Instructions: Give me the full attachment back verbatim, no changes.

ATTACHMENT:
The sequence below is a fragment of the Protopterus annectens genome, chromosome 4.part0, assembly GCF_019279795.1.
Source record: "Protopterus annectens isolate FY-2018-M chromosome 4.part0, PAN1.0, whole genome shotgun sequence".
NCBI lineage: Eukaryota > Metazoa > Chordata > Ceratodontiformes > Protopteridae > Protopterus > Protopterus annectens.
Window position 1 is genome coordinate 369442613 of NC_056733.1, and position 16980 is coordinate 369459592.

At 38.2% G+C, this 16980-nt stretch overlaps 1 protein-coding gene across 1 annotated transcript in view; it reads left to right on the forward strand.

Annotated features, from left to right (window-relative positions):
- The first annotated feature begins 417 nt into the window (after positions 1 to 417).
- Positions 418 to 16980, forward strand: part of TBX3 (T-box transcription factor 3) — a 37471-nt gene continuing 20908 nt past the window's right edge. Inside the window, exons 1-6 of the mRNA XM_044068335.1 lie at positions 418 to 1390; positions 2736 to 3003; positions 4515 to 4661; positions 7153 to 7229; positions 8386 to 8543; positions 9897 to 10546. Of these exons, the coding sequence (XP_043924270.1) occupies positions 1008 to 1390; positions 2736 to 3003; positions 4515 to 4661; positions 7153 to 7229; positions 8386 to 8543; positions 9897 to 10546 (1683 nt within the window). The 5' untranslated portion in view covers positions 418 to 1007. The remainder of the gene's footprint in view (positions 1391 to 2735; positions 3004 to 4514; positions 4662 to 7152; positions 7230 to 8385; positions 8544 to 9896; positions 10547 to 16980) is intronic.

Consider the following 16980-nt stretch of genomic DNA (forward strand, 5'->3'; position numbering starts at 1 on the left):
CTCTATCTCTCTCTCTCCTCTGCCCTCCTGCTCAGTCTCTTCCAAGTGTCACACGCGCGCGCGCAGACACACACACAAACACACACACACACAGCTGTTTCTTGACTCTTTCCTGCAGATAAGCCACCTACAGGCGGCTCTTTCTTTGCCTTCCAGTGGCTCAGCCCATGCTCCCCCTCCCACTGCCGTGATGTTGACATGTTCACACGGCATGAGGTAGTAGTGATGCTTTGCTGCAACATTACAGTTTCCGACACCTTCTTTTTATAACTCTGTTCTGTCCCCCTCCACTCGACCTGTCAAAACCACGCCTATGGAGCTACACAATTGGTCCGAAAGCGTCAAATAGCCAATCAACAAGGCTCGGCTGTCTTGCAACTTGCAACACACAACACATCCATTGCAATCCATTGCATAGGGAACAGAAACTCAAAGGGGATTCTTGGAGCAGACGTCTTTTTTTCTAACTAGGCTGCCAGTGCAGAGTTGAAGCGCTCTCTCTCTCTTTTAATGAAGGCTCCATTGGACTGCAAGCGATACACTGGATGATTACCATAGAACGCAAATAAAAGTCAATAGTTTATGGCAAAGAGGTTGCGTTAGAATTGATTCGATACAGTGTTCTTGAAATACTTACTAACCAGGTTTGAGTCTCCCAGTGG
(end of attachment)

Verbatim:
The sequence below is a fragment of the Protopterus annectens genome, chromosome 4.part0, assembly GCF_019279795.1.
Source record: "Protopterus annectens isolate FY-2018-M chromosome 4.part0, PAN1.0, whole genome shotgun sequence".
NCBI lineage: Eukaryota > Metazoa > Chordata > Ceratodontiformes > Protopteridae > Protopterus > Protopterus annectens.
Window position 1 is genome coordinate 369442613 of NC_056733.1, and position 16980 is coordinate 369459592.

At 38.2% G+C, this 16980-nt stretch overlaps 1 protein-coding gene across 1 annotated transcript in view; it reads left to right on the forward strand.

Annotated features, from left to right (window-relative positions):
- The first annotated feature begins 417 nt into the window (after positions 1 to 417).
- Positions 418 to 16980, forward strand: part of TBX3 (T-box transcription factor 3) — a 37471-nt gene continuing 20908 nt past the window's right edge. Inside the window, exons 1-6 of the mRNA XM_044068335.1 lie at positions 418 to 1390; positions 2736 to 3003; positions 4515 to 4661; positions 7153 to 7229; positions 8386 to 8543; positions 9897 to 10546. Of these exons, the coding sequence (XP_043924270.1) occupies positions 1008 to 1390; positions 2736 to 3003; positions 4515 to 4661; positions 7153 to 7229; positions 8386 to 8543; positions 9897 to 10546 (1683 nt within the window). The 5' untranslated portion in view covers positions 418 to 1007. The remainder of the gene's footprint in view (positions 1391 to 2735; positions 3004 to 4514; positions 4662 to 7152; positions 7230 to 8385; positions 8544 to 9896; positions 10547 to 16980) is intronic.

Consider the following 16980-nt stretch of genomic DNA (forward strand, 5'->3'; position numbering starts at 1 on the left):
CTCTATCTCTCTCTCTCCTCTGCCCTCCTGCTCAGTCTCTTCCAAGTGTCACACGCGCGCGCGCAGACACACACACAAACACACACACACACAGCTGTTTCTTGACTCTTTCCTGCAGATAAGCCACCTACAGGCGGCTCTTTCTTTGCCTTCCAGTGGCTCAGCCCATGCTCCCCCTCCCACTGCCGTGATGTTGACATGTTCACACGGCATGAGGTAGTAGTGATGCTTTGCTGCAACATTACAGTTTCCGACACCTTCTTTTTATAACTCTGTTCTGTCCCCCTCCACTCGACCTGTCAAAACCACGCCTATGGAGCTACACAATTGGTCCGAAAGCGTCAAATAGCCAATCAACAAGGCTCGGCTGTCTTGCAACTTGCAACACACAACACATCCATTGCAATCCATTGCATAGGGAACAGAAACTCAAAGGGGATTCTTGGAGCAGACGTCTTTTTTTCTAACTAGGCTGCCAGTGCAGAGTTGAAGCGCTCTCTCTCTCTTTTAATGAAGGCTCCATTGGACTGCAAGCGATACACTGGATGATTACCATAGAACGCAAATAAAAGTCAATAGTTTATGGCAAAGAGGTTGCGTTAGAATTGATTCGATACAGTGTTCTTGAAATACTTACTAACCAGGTTTGAGTCTCCCAGTGG